The Chamber of Commerce Forum addresses the importance of investing in businesses owned by blacks and

The new group is leading investment in Philadelphia’s undercapitalized areas.

The Collective Investment Group, chaired by Stephen Sanders, is trying to develop a pipeline of black real estate developers.

The aggregate was formed when a group of real estate developers emphasized the important need for capital.

“If we can put together all the projects these developers had, we could reduce the risk in the market and provide investors with the opportunity to not only receive market rate returns on their investments, but also to do them at the same time. At the forum, Mr. Sanders emphasized the importance of investing in black and brown companies. “So we have developed two companies with a focus on solving this problem.”

He said they brought together developers to put together a total of $ 350 million in projects.

Sanders said an investment team was set up to undertake these projects, manage their assets and develop those projects.

“To develop a unique set of social indicators that we can consider participating in the project while participating in the project to ensure that it has a positive impact on our neighbors within Philadelphia. We have created a collective network of people, “says Sanders. He is also Chairman of Beltateh Capital.

The group has raised $ 100 million to help the first cohort of seven real estate developers fund their respective projects.

Sanders joined other business leaders at a forum held by the Philadelphia Chamber of Commerce on Friday.

Kenneth Anderson, vice president of civil affairs at the Chamber of Commerce, discussed the disparity in business ownership. He quoted the Pew Charitable Trust’s annual “City State” report, showing that only 2.5% of businesses in the Philadelphia region were black-owned.

He talked about the Chamber of Commerce’s efforts to support businesses owned by blacks and browns. This organization is part of the Greater Philadelphia Financial Services Leadership Coalition.

“This effort not only increases access to the capital of minority-owned companies, but also provides technical support and scale capabilities to local community development agencies,” he said.

According to Anderson, the Chamber of Commerce and its members are also working to increase opportunities for black and brown small businesses by partnering with buyers to establish procurement goals and strategies through diverse procurement cooperation. I’m out.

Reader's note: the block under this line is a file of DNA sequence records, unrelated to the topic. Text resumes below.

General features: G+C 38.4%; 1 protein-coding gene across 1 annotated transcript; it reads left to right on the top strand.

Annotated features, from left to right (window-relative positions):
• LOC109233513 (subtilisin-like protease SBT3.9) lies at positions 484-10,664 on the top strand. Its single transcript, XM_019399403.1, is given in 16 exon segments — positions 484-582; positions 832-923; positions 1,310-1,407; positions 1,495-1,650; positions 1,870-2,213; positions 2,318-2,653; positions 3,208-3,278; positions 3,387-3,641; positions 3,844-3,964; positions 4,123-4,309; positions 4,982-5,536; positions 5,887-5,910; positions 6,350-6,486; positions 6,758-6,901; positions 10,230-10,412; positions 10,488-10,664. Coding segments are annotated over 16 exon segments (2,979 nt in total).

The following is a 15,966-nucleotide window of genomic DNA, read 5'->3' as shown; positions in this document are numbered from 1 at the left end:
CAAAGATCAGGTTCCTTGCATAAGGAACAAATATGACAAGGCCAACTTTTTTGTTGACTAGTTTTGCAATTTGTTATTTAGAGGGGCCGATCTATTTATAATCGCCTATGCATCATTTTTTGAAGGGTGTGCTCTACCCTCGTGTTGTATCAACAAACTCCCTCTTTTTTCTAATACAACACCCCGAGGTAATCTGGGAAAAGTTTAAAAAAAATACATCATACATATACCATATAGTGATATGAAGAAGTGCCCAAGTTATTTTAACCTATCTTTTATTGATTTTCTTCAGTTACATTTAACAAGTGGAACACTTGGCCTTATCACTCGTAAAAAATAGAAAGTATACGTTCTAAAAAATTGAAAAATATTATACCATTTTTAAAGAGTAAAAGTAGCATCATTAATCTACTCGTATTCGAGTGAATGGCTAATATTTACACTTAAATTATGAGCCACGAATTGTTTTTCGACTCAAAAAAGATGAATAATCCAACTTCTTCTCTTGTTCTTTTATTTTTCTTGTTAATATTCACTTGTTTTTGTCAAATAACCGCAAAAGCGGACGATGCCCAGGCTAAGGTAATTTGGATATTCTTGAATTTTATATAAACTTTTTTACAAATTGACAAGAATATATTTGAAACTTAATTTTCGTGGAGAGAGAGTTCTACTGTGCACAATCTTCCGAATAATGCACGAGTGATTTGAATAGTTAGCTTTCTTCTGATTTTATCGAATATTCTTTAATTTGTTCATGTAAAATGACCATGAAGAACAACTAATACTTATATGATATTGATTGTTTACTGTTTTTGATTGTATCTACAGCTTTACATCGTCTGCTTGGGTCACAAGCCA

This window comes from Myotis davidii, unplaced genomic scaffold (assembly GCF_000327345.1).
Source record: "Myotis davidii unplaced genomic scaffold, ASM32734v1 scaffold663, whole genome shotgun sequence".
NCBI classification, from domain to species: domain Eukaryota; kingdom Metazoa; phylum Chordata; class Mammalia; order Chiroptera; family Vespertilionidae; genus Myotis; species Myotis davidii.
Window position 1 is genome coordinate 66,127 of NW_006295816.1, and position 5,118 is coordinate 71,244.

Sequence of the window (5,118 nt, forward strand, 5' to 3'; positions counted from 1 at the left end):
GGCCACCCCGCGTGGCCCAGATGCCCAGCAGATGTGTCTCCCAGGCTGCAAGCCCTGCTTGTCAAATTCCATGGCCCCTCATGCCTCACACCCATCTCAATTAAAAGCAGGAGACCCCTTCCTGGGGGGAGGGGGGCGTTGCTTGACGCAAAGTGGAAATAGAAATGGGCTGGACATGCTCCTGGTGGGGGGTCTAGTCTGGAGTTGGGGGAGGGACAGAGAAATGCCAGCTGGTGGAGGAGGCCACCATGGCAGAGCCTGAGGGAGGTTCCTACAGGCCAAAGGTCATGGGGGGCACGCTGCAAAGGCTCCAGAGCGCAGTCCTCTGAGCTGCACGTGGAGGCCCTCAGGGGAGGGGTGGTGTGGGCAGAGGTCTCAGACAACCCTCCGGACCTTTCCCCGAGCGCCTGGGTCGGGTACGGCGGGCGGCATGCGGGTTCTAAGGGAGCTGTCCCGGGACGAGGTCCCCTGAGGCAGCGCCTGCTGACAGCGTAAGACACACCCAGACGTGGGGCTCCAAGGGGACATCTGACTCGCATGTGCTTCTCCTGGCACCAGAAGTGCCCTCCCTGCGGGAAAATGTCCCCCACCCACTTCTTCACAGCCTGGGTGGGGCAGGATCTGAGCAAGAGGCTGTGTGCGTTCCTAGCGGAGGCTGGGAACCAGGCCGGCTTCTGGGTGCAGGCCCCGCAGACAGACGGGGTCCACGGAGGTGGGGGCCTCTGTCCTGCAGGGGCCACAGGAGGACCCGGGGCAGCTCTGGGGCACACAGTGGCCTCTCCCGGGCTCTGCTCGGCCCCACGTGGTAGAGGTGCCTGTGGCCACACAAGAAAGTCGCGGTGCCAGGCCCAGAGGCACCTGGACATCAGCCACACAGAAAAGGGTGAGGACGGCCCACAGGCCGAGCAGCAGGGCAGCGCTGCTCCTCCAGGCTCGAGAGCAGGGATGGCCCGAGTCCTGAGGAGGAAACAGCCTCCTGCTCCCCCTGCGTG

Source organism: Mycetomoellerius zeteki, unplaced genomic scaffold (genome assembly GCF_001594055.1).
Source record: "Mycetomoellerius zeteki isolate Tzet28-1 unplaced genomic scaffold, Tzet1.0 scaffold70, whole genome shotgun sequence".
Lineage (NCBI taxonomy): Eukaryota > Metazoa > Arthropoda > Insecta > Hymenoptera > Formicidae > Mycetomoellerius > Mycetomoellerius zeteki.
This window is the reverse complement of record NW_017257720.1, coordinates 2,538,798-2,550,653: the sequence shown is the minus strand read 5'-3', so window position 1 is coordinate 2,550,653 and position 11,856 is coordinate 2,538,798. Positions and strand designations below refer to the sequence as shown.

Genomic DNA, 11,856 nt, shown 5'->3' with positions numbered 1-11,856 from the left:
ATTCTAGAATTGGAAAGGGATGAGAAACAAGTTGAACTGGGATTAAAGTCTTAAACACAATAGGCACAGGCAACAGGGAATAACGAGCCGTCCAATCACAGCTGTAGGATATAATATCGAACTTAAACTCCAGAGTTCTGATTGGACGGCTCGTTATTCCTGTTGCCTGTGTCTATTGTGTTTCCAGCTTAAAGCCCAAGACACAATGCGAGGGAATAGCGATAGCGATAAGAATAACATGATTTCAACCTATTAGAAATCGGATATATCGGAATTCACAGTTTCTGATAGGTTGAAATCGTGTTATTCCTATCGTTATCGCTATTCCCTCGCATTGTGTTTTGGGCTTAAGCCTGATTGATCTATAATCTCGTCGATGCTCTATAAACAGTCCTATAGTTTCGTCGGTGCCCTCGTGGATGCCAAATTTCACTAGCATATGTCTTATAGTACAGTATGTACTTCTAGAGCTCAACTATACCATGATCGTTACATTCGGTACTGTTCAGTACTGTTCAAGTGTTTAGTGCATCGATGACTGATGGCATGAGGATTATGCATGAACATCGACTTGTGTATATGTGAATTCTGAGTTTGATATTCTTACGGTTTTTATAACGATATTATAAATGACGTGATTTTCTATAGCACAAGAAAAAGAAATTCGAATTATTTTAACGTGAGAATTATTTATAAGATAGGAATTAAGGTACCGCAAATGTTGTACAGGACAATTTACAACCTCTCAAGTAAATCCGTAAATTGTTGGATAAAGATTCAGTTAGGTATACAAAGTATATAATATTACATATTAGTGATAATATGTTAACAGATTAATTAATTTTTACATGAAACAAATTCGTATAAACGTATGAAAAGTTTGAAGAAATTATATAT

Anderson also emphasized the organization’s CEO access network. In this network, members of the C Suite Chamber of Commerce are matched with SME CEOs to drive economic growth through relationship building and resource sharing.

Schnearia Ashley, Senior Vice President and Community Development Manager at Truist Financial, a bank holding company, talked about how financial institutions have stepped up to help small businesses affected by the pandemic.

“We had four funding pillars. As a financial institution, we found that there were so many black and brown disadvantaged companies that we changed the funding pillar in 2022. “I will,” she explained. “One of the pillars is to strengthen SMEs that prioritize supporting SMEs owned by diverse women. Our goal is to have a mentorship program that is increasing access to capital. It’s really about subsidizing your organization. Most of the population serves a community that looks like us. “

James Burnett, Vice President of VestedIn, talked about how the Community Development Finance Institution (CDFI) helped support businesses during a pandemic. He said 17 CDFIs from across the state raised $ 250 million in state funding to subsidize nearly 10,000 companies.

“What’s interesting about that is in our application process. In fact, we received 60,000 applications for $ 1 billion worth of support,” Burnett said.

“I think it’s really important that we only fund about 11,000 of these applications, so there’s still a big need here.”

Chuck Stefanowski, Director of Strategic Procurement and Procurement at Independence Blue Cross, talked about the company’s diversity program.

“The goal from the start of the program to today is to adapt employee and supplier-based diversity to the communities in which we serve,” said Stefanowski, who leads the company’s supplier diversity efforts. I am.

“When we considered increasing investment in black and brown businesses, it was very easy to pivot because of executive-level support. It really drives change and spends on diverse businesses. Is to harness the power of that influencer to drive the growth of. “

The forum was moderated by Anne Nevins, President of PIDC, a local economic development company. She said PIDC paid nearly $ 70 million to more than 5,000 SMEs through various grant programs while funding.

“We have also made some very important changes to strategies other than pandemic bailouts, especially blacks, indigenous peoples, people of color enterprises, and people throughout the low-income community of Philadelphia. For, it involves focusing on building wealth, “Nevins said.

“This is part of our core strategic commitment to deploying PIDC’s resources in a way that directly addresses Philadelphia’s racial inequality and poverty,” she said.

The Chamber of Commerce Forum addresses the importance of investing in businesses owned by blacks and

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